Skip to main content

Are Fibroids Normal (And What Can I Do About Them)?

Are you suffering some unsettling symptoms, yet are stymied as to their cause? Believe it or not, symptoms as wide-ranging as pelvic pain and pressure, constipation, long or unusually heavy periods, and leg or back pain can all be linked to an often-unconsidered problem: uterine fibroids.


Most women have developed a fibroid by the time they reach 50 and are frequently unaware of it. Although they’re benign, fibroid tumors still have the potential to wreak havoc on your comfort, daily activities, and your cycle.  


Fibroids grow in the uterine lining and can be so small they’re unnoticeable or they can be grapefruit-sized and impossible to ignore. Darin L. Weyhrich, MD, is an OB/GYN whose expertise includes a long history of successfully treating fibroids through a variety of innovative methods.

Why and how do fibroids develop?

Answers about what makes a woman more likely to get fibroids are still scarce, but some research points to a hormonal link. Estrogen, progesterone, and growth hormones have all been known to stimulate fibroid growth. 

Another explanation involves genetic changes that uterine lining cells go through that may fuel fibroids.

How at-risk am I for developing fibroids?

Risk factors for developing fibroids include:

If you’re of childbearing age, African American, or have a close family member who’s had fibroids, you’re more likely to develop them. A diet that’s meat-heavy, low in fruits and vegetables, and includes high-fat dairy and regular alcohol consumption can also contribute to fibroids.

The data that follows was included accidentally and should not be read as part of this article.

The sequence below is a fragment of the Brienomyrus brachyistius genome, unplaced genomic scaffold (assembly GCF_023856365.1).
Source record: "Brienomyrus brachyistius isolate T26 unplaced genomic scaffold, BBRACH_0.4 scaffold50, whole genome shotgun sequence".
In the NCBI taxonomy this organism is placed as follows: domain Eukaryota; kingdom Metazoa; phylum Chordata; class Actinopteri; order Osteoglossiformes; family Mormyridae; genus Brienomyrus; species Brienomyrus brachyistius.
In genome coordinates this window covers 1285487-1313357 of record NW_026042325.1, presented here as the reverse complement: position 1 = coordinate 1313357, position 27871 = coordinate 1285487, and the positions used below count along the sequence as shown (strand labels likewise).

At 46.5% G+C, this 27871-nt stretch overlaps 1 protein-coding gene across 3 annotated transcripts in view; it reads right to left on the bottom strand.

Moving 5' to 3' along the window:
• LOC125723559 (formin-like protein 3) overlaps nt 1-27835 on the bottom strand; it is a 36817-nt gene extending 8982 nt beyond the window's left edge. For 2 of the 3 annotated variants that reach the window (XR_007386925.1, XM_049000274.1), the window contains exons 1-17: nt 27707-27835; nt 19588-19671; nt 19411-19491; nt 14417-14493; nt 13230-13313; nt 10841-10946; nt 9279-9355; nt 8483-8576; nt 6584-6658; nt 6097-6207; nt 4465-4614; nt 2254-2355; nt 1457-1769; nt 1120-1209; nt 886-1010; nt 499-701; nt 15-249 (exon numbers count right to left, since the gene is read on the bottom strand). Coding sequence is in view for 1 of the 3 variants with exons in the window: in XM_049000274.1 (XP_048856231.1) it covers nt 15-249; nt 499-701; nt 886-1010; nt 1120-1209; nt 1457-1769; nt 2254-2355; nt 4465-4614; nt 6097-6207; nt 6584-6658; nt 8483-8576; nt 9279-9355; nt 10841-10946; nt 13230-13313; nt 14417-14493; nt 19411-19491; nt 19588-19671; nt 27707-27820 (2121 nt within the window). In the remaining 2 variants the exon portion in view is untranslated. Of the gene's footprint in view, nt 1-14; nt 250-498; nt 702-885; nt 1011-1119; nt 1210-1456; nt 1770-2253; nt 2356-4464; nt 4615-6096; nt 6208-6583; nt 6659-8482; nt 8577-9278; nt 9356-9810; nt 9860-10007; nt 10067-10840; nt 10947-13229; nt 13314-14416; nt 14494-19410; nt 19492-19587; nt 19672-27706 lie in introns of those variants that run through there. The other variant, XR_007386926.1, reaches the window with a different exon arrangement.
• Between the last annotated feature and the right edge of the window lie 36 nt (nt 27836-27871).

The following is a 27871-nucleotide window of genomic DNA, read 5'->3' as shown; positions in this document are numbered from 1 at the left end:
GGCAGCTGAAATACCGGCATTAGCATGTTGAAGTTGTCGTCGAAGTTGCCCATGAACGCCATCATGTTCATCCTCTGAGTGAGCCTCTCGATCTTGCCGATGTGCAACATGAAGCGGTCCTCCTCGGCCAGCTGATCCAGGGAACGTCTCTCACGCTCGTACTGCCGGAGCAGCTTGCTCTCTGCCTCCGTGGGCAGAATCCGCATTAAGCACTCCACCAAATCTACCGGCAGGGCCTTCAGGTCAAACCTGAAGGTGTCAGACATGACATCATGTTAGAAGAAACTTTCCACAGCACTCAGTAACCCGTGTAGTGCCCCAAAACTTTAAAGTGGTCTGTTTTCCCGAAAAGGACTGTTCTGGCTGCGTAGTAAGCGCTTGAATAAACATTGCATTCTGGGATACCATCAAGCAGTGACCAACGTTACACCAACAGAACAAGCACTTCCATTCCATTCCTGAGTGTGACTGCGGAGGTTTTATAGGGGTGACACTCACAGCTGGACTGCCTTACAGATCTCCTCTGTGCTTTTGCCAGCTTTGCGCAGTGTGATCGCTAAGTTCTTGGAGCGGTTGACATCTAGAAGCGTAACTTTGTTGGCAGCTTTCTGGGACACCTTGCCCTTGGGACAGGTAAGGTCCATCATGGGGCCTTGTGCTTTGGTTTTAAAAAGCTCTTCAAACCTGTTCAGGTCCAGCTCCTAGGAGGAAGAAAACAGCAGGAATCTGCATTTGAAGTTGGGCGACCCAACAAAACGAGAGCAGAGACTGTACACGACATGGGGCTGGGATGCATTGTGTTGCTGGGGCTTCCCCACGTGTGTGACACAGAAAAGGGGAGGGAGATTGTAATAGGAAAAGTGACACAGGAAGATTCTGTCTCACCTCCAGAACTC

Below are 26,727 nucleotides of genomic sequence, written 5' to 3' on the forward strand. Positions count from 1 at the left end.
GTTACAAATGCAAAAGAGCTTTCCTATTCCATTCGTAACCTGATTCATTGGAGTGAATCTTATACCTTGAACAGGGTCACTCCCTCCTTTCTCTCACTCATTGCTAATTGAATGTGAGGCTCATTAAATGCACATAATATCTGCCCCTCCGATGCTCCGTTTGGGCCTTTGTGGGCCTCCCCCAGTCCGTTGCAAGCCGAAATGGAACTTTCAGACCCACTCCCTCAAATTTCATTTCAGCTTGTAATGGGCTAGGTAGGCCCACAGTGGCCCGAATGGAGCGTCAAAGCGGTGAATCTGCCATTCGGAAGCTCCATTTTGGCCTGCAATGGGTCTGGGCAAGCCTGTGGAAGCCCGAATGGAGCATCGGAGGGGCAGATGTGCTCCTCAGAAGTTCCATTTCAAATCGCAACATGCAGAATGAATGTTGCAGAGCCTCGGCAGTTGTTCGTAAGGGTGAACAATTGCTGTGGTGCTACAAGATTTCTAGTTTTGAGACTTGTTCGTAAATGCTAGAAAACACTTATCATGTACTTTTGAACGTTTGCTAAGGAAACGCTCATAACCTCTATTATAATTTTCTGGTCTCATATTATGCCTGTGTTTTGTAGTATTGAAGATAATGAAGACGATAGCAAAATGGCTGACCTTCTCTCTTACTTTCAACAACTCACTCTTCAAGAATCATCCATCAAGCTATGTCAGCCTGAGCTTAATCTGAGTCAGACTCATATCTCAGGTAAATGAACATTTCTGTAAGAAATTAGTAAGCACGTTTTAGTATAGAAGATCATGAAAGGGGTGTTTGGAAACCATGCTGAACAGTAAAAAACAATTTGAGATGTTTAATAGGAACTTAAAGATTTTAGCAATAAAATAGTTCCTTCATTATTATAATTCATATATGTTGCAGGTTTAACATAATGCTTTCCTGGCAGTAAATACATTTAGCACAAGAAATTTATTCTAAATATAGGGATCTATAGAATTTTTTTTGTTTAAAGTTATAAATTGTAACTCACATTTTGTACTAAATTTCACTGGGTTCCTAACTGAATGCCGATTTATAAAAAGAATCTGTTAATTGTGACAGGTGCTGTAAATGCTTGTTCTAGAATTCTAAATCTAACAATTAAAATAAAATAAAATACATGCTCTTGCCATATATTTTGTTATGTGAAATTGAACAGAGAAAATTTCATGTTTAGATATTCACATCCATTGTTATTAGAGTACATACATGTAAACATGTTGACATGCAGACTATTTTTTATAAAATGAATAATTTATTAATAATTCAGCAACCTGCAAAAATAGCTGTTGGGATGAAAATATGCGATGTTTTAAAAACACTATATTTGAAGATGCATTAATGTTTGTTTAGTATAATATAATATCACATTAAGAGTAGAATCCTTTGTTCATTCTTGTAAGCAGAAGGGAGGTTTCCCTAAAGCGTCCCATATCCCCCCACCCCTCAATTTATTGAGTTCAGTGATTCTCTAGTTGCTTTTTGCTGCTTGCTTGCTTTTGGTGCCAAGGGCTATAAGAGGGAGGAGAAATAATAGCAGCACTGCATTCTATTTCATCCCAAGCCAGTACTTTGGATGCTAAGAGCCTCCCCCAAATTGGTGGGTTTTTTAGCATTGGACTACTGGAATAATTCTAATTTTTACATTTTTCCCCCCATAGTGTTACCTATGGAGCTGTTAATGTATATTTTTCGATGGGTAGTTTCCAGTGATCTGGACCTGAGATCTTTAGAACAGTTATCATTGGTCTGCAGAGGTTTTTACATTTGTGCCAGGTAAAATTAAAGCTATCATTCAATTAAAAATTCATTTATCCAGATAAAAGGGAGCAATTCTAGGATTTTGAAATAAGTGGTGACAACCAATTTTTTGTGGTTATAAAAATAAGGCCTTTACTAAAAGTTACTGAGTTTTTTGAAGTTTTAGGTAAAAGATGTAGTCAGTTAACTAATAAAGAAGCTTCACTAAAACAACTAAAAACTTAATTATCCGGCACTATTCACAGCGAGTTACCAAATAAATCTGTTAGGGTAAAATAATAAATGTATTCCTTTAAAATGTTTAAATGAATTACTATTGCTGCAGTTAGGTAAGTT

What are my treatment options for fibroids?

Every woman’s different, which is why Dr. Weyhrich customizes his treatment and discusses with you in detail your history of fibroids and symptoms. Often you don’t even know you have a fibroid, but Dr. Weyhrich frequently finds them during a routine care appointment. 

If he detects fibroids, he schedules you for an imaging test, such as an MRI, X-ray, or ultrasound. Dr. Weyhrich believes that a wait-and-see approach is fine if your fibroids aren’t bothering you. And if you’re postmenopausal, they may disappear all by themselves.

If you’re experiencing uncomfortable symptoms, Dr. Weyhrich typically performs one of three common treatments:

Some women prefer a hysterectomy because with the removal of the uterus, the chance of fibroid growth is reduced to nearly zero. 

If you don’t want to go the hysterectomy route, Dr. Weyhrich can perform a procedure where he surgically removes only the fibroid. This is called a myomectomy. He follows up the surgery by prescribing medication for you that can help to lower the chances of future fibroid growth. 

The least invasive treatment Dr. Weyhrich offers is uterine fibroid embolization, a procedure that makes fibroids diminish in size by cutting off their blood supply. 

No matter what treatment you opt for, it is carefully and compassionately managed by Dr. Weyhrich. 

Prepare to feel better

Dr. Weyhrich and the rest of our team are here to help you make the most informed choices about how to deal with your fibroids. Call our office today to schedule an appointment. You’ll be on your way to feeling empowered about managing your own health and finally freeing yourself from the discomfort of fibroids. 

You Might Also Enjoy...

How Do Fibroids Affect Pregnancy?

Millions of women have uterine fibroids — some never have symptoms, others do. But what happens if you get fibroids while you’re pregnant? Will your baby be okay? Will you? Here’s what every mother-to-be should know about fibroids.

5 STDs to Be Aware Of

Sexually transmitted diseases aren’t just uncomfortable — they can also be dangerous. Here are five of the top STDs to watch out for.
When is a Hysterectomy the Best Course of Action?

When is a Hysterectomy the Best Course of Action?

Frequent pelvic pain, ultra-heavy periods, and endometriosis make it tough to get through your day, your week, your month, or even your year. Is it time to remove your ovaries and/or uterus? Find out here.
How Can I Know If I’m in Menopause?

How Can I Know If I’m in Menopause?

A hot flash here, a mood swing there — is this it? Have you begun the “change of life?” Despite these signature symptoms, you may not have officially entered menopause. Here’s how to tell.